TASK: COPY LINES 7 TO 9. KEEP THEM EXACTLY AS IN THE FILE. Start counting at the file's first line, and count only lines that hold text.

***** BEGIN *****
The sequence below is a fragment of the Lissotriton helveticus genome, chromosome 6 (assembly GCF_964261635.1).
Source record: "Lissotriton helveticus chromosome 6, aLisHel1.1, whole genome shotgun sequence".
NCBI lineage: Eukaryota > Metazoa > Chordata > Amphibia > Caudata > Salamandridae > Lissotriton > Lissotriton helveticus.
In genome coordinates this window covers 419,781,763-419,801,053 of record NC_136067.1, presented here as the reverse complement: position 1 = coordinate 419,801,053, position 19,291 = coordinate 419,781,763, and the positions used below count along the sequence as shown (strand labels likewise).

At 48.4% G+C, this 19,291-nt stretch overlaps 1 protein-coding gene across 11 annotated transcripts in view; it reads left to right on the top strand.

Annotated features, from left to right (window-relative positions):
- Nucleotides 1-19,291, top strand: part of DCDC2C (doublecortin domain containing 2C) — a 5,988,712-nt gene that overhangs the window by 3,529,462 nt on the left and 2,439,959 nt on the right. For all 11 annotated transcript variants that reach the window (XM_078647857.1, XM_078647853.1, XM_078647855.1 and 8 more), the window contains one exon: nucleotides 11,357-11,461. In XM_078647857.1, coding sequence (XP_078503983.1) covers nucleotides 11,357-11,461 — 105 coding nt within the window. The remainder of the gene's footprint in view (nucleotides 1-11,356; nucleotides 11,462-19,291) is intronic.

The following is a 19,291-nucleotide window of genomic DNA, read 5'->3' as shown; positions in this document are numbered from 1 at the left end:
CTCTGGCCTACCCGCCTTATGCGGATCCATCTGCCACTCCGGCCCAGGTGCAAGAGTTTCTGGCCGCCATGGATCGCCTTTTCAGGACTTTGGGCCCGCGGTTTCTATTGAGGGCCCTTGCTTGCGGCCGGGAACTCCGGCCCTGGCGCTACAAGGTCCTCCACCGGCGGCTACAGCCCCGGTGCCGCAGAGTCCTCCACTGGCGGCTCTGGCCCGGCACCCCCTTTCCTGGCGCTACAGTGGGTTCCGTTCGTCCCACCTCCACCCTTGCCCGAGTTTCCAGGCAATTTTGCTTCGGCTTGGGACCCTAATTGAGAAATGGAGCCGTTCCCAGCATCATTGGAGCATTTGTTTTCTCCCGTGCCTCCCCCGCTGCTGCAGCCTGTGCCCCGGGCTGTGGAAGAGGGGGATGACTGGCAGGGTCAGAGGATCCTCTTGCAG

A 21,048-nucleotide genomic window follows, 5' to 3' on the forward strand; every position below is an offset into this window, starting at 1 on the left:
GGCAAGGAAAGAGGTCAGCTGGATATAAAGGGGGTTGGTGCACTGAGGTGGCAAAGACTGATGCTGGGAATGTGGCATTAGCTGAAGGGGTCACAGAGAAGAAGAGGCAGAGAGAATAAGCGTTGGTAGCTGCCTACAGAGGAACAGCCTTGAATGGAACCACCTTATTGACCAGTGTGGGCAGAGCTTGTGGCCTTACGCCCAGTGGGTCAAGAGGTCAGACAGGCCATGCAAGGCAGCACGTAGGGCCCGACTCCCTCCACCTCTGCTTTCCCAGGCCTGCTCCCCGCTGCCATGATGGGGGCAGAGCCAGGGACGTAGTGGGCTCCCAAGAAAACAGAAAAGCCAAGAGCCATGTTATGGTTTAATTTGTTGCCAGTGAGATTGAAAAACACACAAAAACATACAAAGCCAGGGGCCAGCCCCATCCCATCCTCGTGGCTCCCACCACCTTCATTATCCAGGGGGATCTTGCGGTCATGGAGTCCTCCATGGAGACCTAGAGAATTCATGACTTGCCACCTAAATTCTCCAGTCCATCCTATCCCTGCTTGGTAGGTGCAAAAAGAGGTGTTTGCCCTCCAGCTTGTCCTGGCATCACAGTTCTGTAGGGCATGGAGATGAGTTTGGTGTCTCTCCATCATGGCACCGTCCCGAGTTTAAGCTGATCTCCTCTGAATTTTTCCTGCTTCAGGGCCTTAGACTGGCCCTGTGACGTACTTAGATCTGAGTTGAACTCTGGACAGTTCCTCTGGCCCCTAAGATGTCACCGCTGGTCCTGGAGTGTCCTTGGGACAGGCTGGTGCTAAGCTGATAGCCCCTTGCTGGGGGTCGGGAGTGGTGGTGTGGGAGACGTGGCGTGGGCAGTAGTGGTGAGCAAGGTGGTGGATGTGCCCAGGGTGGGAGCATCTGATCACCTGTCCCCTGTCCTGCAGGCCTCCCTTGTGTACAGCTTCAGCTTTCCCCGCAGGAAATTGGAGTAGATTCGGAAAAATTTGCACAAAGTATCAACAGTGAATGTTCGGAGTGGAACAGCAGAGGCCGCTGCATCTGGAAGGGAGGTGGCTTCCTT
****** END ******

- Nucleotides 1-19,291, top strand: part of DCDC2C (doublecortin domain containing 2C) — a 5,988,712-nt gene that overhangs the window by 3,529,462 nt on the left and 2,439,959 nt on the right. For all 11 annotated transcript variants that reach the window (XM_078647857.1, XM_078647853.1, XM_078647855.1 and 8 more), the window contains one exon: nucleotides 11,357-11,461. In XM_078647857.1, coding sequence (XP_078503983.1) covers nucleotides 11,357-11,461 — 105 coding nt within the window. The remainder of the gene's footprint in view (nucleotides 1-11,356; nucleotides 11,462-19,291) is intronic.

The following is a 19,291-nucleotide window of genomic DNA, read 5'->3' as shown; positions in this document are numbered from 1 at the left end:
CTCTGGCCTACCCGCCTTATGCGGATCCATCTGCCACTCCGGCCCAGGTGCAAGAGTTTCTGGCCGCCATGGATCGCCTTTTCAGGACTTTGGGCCCGCGGTTTCTATTGAGGGCCCTTGCTTGCGGCCGGGAACTCCGGCCCTGGCGCTACAAGGTCCTCCACCGGCGGCTACAGCCCCGGTGCCGCAGAGTCCTCCACTGGCGGCTCTGGCCCGGCACCCCCTTTCCTGGCGCTACAGTGGGTTCCGTTCGTCCCACCTCCACCCTTGCCCGAGTTTCCAGGCAATTTTGCTTCGGCTTGGGACCCTAATTGAGAAATGGAGCCGTTCCCAGCATCATTGGAGCATTTGTTTTCTCCCGTGCCTCCCCCGCTGCTGCAGCCTGTGCCCCGGGCTGTGGAAGAGGGGGATGACTGGCAGGGTCAGAGGATCCTCTTGCAG